MCCOLLOUGH: What Augusta wants isn’t any of our business

Published 12:09 am Wednesday, August 22, 2012

For years Augusta National Golf Club was perceived as a “men only” place. Augusta National, home of The Masters, had never extended a membership off to a female until earlier this week.

Former Secretary of State Condoleezza Rice and South Carolina banker Darla Moore became the first to female members of one of sport’s most prestigious fraternities.

I want to make it plain and clear that I do not support or oppose the decision of August Nationals advisors and members. Augusta National is a privately funded, privately ran course, which gives them the right to accept or deny members of however they see fit.

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I have a problem with the sponsors and other members of the media pressuring organizations in to situations that result in “changes for the better.”

Augusta National can say that they made the decision to allow the female members on their own, but common sense tells otherwise.

Every year since 2002, the hot kettle year of the issue, pressure has mounted on the club to allow members. The pressure became even greater this season when the club did not extend a invitation to IBM executive Virginia Rometty. Augusta National had given membership to the previous four CEOs, all of which were men.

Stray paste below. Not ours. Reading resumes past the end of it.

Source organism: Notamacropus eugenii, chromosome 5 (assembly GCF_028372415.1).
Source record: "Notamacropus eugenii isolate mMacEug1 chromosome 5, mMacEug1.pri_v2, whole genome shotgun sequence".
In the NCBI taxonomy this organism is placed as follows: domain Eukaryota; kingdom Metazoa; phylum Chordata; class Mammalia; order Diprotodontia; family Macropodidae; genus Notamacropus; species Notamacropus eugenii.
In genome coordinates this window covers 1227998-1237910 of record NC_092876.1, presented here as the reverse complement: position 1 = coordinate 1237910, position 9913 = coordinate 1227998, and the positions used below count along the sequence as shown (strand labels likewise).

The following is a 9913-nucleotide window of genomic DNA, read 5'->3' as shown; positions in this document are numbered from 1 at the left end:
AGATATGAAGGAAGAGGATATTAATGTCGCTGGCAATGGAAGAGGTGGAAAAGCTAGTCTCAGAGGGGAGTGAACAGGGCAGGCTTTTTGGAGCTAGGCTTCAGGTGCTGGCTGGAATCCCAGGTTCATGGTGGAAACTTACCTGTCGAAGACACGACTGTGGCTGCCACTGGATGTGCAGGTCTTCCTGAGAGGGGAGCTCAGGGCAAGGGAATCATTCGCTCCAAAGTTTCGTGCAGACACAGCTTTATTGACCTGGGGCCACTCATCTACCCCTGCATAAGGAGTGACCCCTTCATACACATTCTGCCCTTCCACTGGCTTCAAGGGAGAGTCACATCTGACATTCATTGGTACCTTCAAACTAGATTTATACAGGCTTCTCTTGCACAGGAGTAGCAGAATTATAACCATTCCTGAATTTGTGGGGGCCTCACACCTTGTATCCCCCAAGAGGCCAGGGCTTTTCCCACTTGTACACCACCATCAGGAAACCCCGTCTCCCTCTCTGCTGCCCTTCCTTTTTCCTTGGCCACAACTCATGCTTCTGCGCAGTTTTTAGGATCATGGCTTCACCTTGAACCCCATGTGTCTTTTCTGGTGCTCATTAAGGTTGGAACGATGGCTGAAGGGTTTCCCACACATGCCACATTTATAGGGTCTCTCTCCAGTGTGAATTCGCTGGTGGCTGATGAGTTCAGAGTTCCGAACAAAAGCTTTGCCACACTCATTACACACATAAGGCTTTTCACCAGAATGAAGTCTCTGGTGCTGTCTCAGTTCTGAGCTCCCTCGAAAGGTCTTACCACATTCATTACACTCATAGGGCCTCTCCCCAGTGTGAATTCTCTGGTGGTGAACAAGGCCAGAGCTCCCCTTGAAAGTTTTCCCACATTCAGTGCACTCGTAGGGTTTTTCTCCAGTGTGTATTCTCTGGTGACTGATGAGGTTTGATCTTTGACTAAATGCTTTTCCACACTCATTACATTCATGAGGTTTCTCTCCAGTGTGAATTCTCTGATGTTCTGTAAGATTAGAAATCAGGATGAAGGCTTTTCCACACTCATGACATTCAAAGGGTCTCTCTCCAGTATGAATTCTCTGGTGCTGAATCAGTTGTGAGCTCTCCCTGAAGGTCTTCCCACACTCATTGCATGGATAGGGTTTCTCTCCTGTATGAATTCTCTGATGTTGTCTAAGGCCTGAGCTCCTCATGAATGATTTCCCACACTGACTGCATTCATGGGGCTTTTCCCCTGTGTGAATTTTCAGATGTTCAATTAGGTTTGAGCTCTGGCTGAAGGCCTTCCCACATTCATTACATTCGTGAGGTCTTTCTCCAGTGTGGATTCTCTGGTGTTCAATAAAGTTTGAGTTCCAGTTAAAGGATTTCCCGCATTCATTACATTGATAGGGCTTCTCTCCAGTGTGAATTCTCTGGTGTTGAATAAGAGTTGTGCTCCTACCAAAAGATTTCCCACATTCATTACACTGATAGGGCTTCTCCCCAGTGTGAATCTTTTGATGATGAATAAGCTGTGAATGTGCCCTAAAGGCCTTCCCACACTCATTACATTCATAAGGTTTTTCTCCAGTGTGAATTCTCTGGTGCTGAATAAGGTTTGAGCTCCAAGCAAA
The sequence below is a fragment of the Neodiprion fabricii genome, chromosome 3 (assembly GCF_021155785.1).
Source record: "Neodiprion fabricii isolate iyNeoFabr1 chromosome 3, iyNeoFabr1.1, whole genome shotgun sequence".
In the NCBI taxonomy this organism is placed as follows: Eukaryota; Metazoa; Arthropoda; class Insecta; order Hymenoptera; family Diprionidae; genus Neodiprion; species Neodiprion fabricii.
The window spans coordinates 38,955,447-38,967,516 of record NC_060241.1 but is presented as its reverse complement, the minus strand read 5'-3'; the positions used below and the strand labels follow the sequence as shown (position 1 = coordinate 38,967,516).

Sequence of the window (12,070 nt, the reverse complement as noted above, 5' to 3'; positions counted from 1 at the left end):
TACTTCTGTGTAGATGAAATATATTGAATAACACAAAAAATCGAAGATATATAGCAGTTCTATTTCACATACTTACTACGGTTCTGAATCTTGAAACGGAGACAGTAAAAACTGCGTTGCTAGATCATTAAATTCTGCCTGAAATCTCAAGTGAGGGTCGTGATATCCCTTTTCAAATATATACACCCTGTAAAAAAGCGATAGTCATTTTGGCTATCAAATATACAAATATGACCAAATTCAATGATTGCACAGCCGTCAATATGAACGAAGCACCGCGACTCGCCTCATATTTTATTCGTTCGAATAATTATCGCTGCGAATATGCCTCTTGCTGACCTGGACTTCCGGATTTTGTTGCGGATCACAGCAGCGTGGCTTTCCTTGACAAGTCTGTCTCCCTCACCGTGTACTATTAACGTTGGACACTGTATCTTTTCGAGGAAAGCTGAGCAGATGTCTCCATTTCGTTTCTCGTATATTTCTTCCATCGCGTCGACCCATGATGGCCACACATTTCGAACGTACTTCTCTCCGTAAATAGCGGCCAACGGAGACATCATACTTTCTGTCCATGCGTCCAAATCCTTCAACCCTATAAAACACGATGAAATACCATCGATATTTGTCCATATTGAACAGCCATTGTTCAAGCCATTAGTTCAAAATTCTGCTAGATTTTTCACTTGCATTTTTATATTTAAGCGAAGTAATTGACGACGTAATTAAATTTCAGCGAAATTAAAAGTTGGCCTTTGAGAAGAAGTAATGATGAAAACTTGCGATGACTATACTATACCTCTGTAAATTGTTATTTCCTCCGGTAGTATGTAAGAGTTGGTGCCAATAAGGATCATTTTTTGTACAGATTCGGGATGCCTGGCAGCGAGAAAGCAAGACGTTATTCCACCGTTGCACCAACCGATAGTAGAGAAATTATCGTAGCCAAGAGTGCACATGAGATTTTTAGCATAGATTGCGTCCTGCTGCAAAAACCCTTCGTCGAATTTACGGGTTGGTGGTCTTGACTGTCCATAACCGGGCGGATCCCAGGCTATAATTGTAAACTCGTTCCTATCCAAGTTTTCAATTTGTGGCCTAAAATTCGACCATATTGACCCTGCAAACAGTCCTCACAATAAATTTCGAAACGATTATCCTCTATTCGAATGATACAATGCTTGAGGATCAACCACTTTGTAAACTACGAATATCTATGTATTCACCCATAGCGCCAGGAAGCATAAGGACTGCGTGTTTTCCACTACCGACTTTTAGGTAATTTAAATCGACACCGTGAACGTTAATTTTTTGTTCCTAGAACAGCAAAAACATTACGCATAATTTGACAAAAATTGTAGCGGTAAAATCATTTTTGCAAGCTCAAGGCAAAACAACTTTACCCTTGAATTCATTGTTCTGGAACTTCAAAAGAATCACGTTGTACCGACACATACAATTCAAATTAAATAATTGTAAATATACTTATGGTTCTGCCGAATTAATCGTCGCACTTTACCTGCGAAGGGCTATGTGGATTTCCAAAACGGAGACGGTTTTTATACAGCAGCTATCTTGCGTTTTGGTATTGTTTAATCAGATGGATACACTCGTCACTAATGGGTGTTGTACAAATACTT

Are the views and actions expressed by the Augusta National Golf Club wrong? Maybe, but some disagree. Many folks believe the golf club is in the right to keep the club they it sees fit.

I have no problem with females booming drives down the fairways, lofting shots through the azaleas or trying to navigate “Amen Corner” to get up-an-down. I have a problem with other members of the media berating the club board members for being “archaic” or “sexist.”

They have a private club. They have private money. They have the right to be private people.

The sponsors had a choice to make: pull out of the tournament and lose lots of money or pressure the club in to changing the status quo. Once again, money talks and everything else walks. Just like with the BCS in college football, it all boils down to the bottom dollar, and how much money can be made.

If the “power that be” at IBM, Exxon and AT&T truly care about women’s rights and equality, I better never see their companies associated with the film series “The Little Rascals.”

Remember that Spanky, Alfalfa, Buckwheat and the rest of the gang were proud members of the “He-Man-Woman-Hater’s Club.”